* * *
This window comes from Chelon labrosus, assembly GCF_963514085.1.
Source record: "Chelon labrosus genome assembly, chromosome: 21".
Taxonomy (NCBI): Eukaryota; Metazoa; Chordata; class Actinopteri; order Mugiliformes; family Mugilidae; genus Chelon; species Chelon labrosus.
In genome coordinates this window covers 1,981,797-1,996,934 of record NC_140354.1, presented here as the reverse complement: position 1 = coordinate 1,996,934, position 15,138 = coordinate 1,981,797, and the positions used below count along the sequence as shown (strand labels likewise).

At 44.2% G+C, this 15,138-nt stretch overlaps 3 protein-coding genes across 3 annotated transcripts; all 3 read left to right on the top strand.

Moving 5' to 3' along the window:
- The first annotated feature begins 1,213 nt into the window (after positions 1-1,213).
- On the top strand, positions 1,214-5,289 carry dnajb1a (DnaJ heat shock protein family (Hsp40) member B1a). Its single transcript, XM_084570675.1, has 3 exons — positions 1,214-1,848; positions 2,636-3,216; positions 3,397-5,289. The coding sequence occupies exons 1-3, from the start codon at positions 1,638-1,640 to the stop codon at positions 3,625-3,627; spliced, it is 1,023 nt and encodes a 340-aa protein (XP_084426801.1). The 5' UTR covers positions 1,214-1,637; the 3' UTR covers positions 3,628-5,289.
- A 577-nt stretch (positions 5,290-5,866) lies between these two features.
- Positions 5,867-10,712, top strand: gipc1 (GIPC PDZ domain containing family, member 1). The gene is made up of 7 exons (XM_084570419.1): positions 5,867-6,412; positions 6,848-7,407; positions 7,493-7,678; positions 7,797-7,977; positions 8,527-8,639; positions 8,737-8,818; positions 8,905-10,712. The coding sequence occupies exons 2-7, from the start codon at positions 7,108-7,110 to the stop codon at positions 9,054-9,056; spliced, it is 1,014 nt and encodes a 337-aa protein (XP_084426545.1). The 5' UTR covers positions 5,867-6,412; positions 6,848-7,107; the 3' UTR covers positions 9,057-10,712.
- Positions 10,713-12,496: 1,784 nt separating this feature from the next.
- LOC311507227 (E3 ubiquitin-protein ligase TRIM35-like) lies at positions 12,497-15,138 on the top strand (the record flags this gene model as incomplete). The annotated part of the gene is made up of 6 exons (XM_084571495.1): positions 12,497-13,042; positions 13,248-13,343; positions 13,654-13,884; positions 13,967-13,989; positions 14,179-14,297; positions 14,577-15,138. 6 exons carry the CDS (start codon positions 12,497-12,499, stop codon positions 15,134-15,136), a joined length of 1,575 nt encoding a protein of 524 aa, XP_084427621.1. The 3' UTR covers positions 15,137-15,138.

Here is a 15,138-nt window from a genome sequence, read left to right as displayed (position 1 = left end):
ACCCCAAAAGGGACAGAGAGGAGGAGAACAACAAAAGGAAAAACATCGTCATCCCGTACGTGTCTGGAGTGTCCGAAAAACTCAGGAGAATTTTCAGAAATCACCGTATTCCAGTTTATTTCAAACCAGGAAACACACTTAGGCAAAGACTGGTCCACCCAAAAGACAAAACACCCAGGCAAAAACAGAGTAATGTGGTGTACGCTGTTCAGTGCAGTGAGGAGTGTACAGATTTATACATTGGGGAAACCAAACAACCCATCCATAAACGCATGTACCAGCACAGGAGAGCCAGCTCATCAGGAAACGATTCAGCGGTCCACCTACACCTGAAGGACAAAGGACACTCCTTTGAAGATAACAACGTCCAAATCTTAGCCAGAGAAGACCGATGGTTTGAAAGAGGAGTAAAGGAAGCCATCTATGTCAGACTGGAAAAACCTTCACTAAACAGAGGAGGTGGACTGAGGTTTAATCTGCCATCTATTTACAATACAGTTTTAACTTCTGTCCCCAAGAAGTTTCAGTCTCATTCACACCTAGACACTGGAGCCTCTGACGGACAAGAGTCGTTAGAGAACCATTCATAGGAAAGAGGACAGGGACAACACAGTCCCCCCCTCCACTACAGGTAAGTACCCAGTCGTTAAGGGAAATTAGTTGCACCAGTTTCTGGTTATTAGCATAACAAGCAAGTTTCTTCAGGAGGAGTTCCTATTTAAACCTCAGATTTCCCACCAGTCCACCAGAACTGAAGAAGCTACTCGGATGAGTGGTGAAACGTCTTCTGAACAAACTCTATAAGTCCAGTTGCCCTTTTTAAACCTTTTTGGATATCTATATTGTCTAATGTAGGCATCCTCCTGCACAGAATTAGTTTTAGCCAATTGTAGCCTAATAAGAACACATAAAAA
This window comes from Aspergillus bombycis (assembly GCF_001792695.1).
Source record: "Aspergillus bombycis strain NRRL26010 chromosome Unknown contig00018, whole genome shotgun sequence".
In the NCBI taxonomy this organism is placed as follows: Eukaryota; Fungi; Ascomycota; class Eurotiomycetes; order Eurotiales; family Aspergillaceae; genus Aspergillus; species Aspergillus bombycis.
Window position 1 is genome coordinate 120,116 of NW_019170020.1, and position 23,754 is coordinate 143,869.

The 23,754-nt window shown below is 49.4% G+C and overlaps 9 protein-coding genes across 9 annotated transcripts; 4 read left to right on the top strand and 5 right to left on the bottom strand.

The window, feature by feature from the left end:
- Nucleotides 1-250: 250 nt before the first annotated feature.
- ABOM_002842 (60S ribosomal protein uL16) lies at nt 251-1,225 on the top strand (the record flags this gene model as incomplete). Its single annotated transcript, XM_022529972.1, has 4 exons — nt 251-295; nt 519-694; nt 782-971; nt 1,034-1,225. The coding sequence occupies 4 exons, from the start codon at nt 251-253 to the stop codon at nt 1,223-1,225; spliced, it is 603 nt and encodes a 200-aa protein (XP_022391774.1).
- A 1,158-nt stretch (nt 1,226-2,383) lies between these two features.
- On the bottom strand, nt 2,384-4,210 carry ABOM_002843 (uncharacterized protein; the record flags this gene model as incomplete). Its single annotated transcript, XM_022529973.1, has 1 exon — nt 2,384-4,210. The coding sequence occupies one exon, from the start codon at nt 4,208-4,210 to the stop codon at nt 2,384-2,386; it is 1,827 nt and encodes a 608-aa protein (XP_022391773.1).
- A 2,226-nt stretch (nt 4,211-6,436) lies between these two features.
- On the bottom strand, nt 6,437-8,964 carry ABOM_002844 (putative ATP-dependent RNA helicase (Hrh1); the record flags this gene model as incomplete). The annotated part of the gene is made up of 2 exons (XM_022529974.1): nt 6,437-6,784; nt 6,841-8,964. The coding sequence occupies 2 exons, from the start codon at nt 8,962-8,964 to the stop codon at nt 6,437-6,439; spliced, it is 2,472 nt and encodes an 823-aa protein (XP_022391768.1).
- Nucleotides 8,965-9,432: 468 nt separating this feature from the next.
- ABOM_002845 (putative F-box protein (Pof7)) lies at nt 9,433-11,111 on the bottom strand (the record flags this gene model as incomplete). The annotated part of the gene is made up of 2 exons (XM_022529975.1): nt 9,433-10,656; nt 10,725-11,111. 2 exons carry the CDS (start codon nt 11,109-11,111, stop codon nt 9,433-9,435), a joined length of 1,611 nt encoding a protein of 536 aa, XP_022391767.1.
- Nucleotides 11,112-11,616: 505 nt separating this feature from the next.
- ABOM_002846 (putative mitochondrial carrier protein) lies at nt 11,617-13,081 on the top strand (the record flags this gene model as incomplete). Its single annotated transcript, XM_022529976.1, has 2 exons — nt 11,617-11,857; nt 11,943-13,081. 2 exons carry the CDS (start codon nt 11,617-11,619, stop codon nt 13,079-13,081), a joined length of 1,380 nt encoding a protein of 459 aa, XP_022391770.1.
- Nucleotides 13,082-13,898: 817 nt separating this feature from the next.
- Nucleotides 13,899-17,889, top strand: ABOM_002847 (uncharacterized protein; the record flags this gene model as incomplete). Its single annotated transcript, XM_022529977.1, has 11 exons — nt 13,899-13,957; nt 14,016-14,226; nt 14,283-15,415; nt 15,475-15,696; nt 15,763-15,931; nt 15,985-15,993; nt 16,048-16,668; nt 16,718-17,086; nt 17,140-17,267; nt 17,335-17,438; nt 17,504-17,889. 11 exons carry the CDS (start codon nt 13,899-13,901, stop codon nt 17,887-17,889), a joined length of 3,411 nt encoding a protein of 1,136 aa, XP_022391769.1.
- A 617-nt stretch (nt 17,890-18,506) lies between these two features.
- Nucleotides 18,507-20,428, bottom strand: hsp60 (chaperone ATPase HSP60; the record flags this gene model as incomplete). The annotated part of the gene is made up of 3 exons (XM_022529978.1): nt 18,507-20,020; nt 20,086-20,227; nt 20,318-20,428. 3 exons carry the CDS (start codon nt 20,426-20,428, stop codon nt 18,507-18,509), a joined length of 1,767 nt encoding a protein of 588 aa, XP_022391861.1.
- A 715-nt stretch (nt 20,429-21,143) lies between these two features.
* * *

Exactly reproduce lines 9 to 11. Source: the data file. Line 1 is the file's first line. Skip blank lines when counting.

- A 577-nt stretch (positions 5,290-5,866) lies between these two features.
- Positions 5,867-10,712, top strand: gipc1 (GIPC PDZ domain containing family, member 1). The gene is made up of 7 exons (XM_084570419.1): positions 5,867-6,412; positions 6,848-7,407; positions 7,493-7,678; positions 7,797-7,977; positions 8,527-8,639; positions 8,737-8,818; positions 8,905-10,712. The coding sequence occupies exons 2-7, from the start codon at positions 7,108-7,110 to the stop codon at positions 9,054-9,056; spliced, it is 1,014 nt and encodes a 337-aa protein (XP_084426545.1). The 5' UTR covers positions 5,867-6,412; positions 6,848-7,107; the 3' UTR covers positions 9,057-10,712.
- Positions 10,713-12,496: 1,784 nt separating this feature from the next.